University of Colorado researchers look to pythons for clues to heart health

DENVER—Python blood may hold the road map to effective treatments for human heart disease, according to a new biomedical study by University of Colorado researchers.

Researchers at CU’s Biofrontiers Institute have discovered three key fatty acids in python blood that, when reproduced, have the same positive effect on mammal heart growth as that observed in pythons.

A day after a Burmese python feeds, the mass of the snake’s heart increases by 40 per cent and the triglycerides in its bloodstream grow 50 times beyond normal levels. Since triglycerides are the main component in natural fats and oils, this results in massive amounts of fatty acids circulating through the python’s bloodstream.

“Fats in blood is usually associated with bad things in humans,” lead researcher Leslie Leinwand said. “We wanted to find out how the python manages to not have something toxic happen to it.”

The researchers discovered no evidence that the fats in the python’s blood deposited in the reptile’s heart. In fact, they found an increase in activity of a key enzyme that protects the heart from damage.

The research team was able to identify the three key fatty acids that could be used to mimic the chemical makeup of a python’s post-feeding blood.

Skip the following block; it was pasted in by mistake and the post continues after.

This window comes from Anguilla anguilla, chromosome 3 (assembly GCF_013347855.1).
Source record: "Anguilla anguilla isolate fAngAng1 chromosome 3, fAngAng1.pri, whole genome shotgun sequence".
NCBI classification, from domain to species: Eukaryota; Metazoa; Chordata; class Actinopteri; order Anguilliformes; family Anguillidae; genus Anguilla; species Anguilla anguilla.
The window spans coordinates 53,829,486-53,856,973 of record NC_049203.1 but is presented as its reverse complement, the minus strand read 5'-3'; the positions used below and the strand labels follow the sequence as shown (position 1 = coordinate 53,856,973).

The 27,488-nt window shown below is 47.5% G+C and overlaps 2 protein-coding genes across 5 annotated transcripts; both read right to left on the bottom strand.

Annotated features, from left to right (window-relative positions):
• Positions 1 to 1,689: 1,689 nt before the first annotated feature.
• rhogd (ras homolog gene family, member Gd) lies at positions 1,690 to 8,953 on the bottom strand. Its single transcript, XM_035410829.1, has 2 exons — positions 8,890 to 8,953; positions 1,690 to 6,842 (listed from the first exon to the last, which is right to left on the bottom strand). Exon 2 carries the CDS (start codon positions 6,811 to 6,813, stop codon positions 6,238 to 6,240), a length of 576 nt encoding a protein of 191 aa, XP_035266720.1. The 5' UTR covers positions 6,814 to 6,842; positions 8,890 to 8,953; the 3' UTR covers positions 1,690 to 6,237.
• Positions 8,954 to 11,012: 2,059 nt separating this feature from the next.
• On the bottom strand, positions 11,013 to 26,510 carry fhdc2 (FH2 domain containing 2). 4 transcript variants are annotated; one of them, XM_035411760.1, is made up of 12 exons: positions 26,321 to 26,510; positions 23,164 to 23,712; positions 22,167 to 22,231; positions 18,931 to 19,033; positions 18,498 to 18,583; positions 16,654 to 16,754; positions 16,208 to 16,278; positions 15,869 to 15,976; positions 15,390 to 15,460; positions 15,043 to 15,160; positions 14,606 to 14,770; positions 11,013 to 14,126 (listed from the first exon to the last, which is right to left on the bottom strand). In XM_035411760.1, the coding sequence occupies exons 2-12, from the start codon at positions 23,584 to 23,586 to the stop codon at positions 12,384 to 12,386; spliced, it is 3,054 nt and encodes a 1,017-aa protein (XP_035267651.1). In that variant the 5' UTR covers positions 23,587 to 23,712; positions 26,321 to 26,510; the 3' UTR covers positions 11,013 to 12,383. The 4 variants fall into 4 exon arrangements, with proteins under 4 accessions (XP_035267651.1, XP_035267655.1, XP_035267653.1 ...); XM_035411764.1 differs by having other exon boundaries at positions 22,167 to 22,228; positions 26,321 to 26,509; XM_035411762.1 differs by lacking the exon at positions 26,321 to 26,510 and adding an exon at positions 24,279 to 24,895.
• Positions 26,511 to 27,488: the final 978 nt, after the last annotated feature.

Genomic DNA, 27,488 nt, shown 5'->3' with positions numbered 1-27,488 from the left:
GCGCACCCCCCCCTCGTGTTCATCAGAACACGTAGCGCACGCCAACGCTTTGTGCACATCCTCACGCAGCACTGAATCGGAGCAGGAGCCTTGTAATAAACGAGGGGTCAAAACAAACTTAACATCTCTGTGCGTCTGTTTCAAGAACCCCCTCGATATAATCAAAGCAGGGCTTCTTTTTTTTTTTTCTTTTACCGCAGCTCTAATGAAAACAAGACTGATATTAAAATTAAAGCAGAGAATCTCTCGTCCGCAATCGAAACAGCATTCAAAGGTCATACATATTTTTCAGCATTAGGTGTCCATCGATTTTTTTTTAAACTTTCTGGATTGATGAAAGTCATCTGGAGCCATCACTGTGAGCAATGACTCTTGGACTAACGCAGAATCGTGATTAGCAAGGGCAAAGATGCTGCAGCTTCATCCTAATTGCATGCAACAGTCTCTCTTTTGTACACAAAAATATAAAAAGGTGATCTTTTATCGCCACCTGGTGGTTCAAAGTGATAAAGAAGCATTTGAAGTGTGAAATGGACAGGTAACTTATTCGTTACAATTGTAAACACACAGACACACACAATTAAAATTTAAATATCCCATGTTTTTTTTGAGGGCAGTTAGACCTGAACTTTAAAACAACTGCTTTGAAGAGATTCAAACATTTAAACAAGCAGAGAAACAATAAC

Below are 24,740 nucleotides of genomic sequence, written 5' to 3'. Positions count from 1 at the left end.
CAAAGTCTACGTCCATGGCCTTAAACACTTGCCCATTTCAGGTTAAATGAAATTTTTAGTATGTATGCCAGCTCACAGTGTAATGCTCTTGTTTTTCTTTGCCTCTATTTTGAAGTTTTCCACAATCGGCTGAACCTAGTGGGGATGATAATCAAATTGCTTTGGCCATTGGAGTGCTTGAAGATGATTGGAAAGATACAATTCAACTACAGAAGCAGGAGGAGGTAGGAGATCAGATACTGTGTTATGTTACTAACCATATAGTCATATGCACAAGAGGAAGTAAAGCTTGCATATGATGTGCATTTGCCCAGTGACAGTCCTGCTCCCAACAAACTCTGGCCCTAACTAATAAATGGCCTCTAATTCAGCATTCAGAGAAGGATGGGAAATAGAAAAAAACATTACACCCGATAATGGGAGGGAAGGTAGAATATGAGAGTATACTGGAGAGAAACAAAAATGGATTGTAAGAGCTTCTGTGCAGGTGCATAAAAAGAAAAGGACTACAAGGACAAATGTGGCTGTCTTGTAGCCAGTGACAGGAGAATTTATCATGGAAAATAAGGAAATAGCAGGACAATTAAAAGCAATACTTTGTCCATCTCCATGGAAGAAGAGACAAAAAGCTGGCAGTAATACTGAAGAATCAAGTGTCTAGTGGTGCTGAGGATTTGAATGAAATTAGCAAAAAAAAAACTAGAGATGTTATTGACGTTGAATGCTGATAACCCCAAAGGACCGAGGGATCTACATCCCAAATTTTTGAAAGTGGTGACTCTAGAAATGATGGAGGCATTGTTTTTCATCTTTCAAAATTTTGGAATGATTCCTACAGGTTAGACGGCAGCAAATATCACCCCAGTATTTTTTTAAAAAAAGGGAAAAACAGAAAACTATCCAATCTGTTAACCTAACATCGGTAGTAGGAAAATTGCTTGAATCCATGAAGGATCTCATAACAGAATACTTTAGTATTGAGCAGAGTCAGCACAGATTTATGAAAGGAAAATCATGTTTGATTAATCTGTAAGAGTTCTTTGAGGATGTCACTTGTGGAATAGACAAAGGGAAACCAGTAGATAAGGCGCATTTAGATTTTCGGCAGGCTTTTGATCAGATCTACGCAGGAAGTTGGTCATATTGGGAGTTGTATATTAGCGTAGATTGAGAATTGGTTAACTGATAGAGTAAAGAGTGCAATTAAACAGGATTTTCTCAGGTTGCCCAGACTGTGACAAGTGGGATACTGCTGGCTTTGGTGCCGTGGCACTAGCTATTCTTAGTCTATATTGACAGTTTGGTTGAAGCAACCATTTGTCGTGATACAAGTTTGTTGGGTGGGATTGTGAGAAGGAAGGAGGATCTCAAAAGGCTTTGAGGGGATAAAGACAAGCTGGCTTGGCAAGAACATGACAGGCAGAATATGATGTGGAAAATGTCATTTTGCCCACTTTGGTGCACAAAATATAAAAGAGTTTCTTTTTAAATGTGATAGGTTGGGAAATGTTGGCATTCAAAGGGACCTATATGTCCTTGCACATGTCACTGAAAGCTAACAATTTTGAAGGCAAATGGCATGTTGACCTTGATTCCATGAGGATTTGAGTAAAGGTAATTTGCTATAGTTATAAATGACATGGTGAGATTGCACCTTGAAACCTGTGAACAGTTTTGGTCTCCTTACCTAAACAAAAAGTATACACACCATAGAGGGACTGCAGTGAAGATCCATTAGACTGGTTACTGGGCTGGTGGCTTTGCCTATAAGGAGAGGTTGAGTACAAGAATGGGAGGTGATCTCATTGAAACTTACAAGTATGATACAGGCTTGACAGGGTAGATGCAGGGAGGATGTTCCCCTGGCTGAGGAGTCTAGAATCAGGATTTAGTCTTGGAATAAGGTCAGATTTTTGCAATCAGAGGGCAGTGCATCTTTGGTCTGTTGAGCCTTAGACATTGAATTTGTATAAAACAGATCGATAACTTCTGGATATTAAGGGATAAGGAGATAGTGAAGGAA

They injected one sample of lab mice with blood plasma taken from recently fed pythons and injected a different sample with a “mimicking’’ mixture of the three fatty acids. In both cases, the mice showed increased heart growth, as well as other indicators of heart health.

“What is surprising about this study is that we were able to transfer that activity into a mammalian heart,” said Leinwand.

There is good heart growth and bad heart growth. Good human-heart growth can come from physical exercise. For example, elite athletes Michael Phelps and Lance Armstrong have huge hearts. Bad human-heart growth can come from chronic high blood pressure.

“Unfortunately, some people can’t exercise enough to achieve that good result,” Leinwand said.

The researchers’ next step is to test this fatty-acid combination in a mouse that has heart disease.

“The idea is that you could give it to a mouse before getting heart disease, while it might be developing it or after getting heart disease to see if it would prevent, slow down or decrease the disease,” said Leinwand, an expert in genetic heart diseases such as hypertrophic cardiomyopathy, the leading cause of sudden death in young athletes.

Pythons are not typical lab animals, but Leinwand hopes these findings will open researchers’ minds for further study on more types of animals.

“My biggest caution is to take what we’ve found and think it can be applied to humans,” Leinwand said. “That’s a big leap. A lot more has to be done before we can say that.”

The study, which took 5 ? years, appears in Friday’s issue of the journal Science. The research authors include a CU professor, two postdoctoral researchers, a graduate student and a CU undergraduate.

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